Friday, September 12, 2014

Combating a fussy attitude with a to-do list

The other day, I attempted to have Johnny switch gears from coloring a picture to doing our math lesson for the day. Instant resistance.

My motivation to do math at that moment: the baby was happily occupied playing with toys nearby and I thought ooh, we can do math now.

Johnny's motivation: he wanted to work on another drawing. He didn't want to switch gears. Hence, protest.

At the time, I didn't quite understand the issue since he wasn't communicating what he actually wanted to do. He was making it sound as if he didn't like math, period.

So...after a time-out for an attitude adjustment, some chatting with my husband to see if he had any insight, and the sort, we were able to sort it out. My husband even did the next math lesson with Johnny so he could see what he was learning and so we could both observe him doing the work. It went well. We saw that the math program is continuing to be age-appropriate, interesting and educational.

The problem was attitude.

I've been suspecting our days would go more smoothly if Johnny knew what was expected of him in terms of our school work. I recently made a morning to-do list for him, and he so enjoyed going through each item and checking it off.

So, I asked if he would like a checklist for his school work. He loved that idea, so I made one real quick the night before.

After bible and his reading lesson, I had on his list to do 10 jumping jacks. Next was his choice, and I listed a few options. He chose to make a drawing taken from the vantage point on the moon, American flag on it, looking out and seeing the sun, the Earth and a comet going by).

While he was doing this, I gave Vivienne some one-on-one time. I selected a Lauri puzzle, the one with kid shapes doing all sorts of different poses. I asked her to put the pieces in piles based on color; do an AB pattern with them; lay out 3 green pieces and then add 2 more and tell me what she had, etc. Next was I think her favorite: I asked her to stand in the pose of each piece before putting them back on the puzzle. Some poses were extra-fun (standing on her head, doing a squat, running, etc).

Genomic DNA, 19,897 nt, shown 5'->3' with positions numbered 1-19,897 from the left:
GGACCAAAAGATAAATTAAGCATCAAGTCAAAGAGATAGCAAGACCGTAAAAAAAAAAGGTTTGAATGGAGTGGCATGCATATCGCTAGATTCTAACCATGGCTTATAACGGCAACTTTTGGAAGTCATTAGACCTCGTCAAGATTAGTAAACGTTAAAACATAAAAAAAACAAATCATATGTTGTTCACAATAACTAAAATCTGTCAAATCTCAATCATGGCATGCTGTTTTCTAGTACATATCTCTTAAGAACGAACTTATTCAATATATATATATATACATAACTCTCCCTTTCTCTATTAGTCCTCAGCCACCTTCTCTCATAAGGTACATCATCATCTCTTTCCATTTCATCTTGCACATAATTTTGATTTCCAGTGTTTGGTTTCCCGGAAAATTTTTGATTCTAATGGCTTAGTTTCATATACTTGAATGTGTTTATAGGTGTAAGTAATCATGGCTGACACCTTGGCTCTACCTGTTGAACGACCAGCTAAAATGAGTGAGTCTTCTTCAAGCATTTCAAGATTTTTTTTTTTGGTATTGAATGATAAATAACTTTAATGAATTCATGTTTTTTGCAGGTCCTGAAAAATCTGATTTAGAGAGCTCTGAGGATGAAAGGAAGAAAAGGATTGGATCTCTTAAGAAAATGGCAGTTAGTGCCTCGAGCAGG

Next, Johnny told me it was math time. How 'bout that? So we did lesson #23 and it went really well. No complaining. Asking to do one task again for practice (!). Win.

Next was handwriting, then I had him do some practice with scissors, and his last task on the to-do list was do a headstand. Hah!

It went swimmingly.

I think I could do a similar thing with a workbox, but I think it will take me less time to do a to-do list for him. He seems to get satisfaction out of checking items off (don't we all)? and there's the added benefit of him reading what I wrote. He sees what his school day will include and he knows when he will be done.

We finished and they had some quiet time in their rooms while I prepared lunch. The weather is gross today, so they are inside and watching a video. Amelia is sleeping now (on me, of course...whatever).

When she wakes up, we will read some library books. This week, we are reading about insects and pioneers (separately, lol!). I'll have them choose some puzzles or something else from our educational toy/game selection. I'd like to keep afternoons a little more light. If we can do our 3Rs in the morning, I think that goes more smoothly for us.

It has taken us more than a month to find our rhythm with kindergarten stuff, but I think we are getting there. Yay!